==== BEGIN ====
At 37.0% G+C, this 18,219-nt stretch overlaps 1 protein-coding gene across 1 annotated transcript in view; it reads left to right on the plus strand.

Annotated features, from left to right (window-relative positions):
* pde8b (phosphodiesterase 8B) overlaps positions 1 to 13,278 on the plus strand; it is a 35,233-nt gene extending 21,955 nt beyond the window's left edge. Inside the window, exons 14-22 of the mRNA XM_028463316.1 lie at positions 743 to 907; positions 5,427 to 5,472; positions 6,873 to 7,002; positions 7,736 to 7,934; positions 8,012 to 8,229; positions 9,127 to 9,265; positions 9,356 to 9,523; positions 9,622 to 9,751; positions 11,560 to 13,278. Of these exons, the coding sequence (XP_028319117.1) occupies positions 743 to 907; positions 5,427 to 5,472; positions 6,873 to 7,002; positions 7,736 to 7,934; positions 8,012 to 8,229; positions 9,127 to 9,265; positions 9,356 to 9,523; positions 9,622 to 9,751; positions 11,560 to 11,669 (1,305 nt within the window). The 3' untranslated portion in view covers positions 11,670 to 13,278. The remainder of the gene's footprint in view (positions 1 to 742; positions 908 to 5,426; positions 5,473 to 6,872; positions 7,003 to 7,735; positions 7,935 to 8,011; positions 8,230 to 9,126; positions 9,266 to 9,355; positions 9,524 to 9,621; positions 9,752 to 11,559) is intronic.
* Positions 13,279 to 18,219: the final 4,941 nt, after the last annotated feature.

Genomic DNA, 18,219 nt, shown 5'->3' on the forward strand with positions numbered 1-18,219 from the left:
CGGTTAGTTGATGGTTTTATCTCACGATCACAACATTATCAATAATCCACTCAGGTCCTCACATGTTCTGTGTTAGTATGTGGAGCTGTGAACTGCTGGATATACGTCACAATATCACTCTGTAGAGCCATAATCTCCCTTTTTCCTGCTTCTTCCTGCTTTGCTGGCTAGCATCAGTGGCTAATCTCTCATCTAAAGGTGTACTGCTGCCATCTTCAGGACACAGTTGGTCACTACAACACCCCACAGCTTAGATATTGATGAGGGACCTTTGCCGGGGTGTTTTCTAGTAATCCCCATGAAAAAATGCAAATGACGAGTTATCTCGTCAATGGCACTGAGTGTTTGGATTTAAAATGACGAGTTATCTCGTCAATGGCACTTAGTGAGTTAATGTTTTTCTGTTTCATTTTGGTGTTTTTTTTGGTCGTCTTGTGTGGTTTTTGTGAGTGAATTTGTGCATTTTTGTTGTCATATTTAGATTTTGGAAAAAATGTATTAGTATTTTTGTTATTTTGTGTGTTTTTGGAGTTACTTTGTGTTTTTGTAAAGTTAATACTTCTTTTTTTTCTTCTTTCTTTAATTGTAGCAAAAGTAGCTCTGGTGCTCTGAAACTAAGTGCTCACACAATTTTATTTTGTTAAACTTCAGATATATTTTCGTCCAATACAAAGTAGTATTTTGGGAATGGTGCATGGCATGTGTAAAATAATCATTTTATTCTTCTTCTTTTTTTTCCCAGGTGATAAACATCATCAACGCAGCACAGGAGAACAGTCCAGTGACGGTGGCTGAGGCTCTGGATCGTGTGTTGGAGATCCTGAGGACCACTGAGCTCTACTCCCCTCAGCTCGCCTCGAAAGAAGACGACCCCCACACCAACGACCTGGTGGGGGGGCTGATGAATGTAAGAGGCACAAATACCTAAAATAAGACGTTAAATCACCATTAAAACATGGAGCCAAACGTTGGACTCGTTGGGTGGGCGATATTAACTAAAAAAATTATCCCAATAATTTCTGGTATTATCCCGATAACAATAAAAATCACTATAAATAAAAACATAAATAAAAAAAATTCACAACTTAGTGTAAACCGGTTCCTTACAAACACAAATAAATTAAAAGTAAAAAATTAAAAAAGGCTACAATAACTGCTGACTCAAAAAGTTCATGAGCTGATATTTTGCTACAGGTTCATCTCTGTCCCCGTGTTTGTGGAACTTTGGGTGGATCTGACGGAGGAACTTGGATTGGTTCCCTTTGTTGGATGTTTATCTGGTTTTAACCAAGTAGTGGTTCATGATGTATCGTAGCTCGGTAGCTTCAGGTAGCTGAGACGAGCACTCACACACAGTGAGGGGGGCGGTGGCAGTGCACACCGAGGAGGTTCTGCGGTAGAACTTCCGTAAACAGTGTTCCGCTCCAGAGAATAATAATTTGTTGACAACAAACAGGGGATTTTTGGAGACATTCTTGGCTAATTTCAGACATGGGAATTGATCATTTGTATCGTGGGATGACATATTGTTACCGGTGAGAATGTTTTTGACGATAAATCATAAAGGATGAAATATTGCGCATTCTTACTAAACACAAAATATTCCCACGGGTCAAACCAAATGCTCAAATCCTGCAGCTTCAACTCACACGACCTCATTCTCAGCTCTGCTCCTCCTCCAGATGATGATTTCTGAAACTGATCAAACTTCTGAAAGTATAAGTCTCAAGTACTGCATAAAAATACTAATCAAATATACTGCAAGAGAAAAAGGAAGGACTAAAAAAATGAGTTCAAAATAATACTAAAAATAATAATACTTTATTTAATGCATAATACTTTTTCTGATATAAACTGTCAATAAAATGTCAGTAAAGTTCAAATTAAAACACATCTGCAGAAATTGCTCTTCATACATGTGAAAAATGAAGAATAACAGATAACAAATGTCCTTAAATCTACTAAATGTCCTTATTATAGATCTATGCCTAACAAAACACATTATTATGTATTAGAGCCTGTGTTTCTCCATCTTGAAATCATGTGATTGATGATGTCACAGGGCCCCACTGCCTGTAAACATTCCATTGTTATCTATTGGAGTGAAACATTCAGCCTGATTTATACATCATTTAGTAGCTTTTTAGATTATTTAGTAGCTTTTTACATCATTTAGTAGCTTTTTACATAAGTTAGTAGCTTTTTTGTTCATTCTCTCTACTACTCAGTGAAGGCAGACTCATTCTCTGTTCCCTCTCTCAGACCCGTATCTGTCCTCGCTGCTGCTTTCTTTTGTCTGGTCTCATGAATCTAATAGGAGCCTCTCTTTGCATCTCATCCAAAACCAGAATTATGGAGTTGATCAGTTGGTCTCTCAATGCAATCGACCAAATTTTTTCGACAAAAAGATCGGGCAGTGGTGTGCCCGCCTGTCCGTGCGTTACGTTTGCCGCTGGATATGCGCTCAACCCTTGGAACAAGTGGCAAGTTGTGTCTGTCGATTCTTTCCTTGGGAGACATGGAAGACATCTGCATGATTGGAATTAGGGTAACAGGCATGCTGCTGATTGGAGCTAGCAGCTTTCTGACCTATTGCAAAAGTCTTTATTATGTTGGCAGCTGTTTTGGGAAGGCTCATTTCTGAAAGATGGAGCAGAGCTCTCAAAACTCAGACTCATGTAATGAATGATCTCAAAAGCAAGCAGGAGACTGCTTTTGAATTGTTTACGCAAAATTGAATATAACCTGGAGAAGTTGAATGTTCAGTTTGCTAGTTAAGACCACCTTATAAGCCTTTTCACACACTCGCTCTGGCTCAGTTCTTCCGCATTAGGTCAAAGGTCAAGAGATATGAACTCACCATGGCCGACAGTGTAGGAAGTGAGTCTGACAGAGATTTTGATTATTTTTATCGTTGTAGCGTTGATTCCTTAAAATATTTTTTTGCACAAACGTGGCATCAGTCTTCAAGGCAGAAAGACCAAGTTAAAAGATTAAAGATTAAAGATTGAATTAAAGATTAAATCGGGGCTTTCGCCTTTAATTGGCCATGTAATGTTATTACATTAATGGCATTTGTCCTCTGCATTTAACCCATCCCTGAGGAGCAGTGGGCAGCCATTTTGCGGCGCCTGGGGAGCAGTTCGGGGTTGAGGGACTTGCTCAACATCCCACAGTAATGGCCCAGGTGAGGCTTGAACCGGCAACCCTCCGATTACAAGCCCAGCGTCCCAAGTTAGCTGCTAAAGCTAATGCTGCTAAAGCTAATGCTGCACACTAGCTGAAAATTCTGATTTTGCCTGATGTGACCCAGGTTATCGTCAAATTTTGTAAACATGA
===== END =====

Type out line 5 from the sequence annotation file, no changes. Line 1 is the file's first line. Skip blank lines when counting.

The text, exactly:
Genomic DNA, 18,219 nt, shown 5'->3' on the forward strand with positions numbered 1-18,219 from the left: